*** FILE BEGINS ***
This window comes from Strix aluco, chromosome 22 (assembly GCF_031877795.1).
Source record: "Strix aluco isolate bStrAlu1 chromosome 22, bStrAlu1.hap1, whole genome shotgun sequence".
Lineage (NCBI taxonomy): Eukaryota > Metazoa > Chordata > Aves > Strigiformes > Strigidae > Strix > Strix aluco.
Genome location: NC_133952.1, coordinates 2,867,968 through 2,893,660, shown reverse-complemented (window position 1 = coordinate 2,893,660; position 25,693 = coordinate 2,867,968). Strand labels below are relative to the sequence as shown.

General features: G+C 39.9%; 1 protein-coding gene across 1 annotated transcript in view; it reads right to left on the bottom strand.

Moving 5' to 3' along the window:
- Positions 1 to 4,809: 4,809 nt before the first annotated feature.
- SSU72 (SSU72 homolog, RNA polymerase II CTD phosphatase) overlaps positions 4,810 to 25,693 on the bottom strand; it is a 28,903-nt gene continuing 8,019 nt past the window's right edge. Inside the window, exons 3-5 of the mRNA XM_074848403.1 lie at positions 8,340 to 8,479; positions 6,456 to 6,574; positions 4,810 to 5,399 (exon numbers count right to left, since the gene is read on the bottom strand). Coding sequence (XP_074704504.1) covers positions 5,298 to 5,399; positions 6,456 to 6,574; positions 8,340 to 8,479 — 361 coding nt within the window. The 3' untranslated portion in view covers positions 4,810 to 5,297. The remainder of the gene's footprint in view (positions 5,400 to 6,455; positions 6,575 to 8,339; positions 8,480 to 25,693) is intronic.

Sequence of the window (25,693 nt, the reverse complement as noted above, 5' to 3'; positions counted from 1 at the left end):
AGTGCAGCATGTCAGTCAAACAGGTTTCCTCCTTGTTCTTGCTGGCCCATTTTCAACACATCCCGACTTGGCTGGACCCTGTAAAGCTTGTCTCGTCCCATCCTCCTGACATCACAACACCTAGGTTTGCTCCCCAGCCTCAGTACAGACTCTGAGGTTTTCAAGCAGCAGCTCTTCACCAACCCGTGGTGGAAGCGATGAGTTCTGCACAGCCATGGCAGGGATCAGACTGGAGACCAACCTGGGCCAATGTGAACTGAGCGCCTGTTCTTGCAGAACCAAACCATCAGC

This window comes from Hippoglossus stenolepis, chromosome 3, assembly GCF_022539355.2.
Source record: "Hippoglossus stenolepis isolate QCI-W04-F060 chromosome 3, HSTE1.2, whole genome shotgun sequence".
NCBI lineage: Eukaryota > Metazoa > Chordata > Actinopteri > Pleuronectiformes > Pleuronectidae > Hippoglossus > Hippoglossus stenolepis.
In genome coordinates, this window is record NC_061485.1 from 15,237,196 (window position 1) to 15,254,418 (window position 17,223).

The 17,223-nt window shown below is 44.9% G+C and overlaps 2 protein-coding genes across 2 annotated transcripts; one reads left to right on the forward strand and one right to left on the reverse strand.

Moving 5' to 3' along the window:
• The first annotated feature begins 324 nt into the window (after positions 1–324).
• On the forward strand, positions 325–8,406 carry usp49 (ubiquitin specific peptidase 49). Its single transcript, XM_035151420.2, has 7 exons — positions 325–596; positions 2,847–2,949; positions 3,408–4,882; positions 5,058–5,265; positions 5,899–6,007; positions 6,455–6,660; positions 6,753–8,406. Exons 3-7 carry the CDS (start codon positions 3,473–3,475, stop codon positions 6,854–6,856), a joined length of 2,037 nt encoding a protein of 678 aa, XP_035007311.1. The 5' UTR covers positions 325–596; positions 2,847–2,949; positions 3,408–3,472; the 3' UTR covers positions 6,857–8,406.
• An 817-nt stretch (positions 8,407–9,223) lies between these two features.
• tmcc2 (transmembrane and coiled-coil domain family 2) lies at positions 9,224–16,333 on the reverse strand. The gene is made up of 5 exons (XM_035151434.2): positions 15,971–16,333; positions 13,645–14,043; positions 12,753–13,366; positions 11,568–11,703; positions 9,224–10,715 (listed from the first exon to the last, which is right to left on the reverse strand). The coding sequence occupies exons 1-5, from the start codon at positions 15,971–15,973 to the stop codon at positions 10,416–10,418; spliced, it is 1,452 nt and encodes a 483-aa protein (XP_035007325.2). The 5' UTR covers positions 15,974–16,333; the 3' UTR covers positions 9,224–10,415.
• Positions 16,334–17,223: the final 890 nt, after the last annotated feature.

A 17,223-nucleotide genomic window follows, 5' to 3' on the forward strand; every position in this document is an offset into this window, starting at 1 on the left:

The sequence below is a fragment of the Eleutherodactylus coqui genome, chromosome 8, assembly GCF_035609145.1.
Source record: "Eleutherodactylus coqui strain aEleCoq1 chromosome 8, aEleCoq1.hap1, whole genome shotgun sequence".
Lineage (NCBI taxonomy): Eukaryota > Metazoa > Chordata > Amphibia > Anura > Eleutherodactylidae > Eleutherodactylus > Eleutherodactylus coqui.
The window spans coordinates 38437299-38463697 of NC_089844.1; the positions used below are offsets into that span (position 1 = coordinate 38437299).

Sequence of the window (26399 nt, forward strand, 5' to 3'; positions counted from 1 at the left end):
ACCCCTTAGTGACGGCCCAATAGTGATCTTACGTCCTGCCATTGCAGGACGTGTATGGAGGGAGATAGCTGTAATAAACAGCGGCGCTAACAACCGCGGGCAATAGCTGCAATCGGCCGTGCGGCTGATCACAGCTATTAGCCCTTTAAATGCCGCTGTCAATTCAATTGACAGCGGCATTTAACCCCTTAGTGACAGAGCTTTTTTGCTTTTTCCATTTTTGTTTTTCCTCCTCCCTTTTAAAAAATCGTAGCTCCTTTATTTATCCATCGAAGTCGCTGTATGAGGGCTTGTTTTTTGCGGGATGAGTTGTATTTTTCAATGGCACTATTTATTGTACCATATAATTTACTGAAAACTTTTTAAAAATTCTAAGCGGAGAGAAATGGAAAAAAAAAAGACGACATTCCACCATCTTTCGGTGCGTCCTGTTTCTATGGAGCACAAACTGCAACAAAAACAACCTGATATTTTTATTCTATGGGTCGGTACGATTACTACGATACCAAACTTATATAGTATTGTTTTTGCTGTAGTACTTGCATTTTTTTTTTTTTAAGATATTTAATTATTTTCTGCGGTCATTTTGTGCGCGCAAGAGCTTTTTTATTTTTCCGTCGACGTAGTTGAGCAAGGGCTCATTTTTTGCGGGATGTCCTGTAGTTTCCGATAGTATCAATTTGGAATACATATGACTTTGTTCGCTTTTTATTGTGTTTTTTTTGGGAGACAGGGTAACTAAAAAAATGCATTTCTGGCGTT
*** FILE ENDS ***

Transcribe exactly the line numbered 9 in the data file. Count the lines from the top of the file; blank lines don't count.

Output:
Sequence of the window (25,693 nt, the reverse complement as noted above, 5' to 3'; positions counted from 1 at the left end):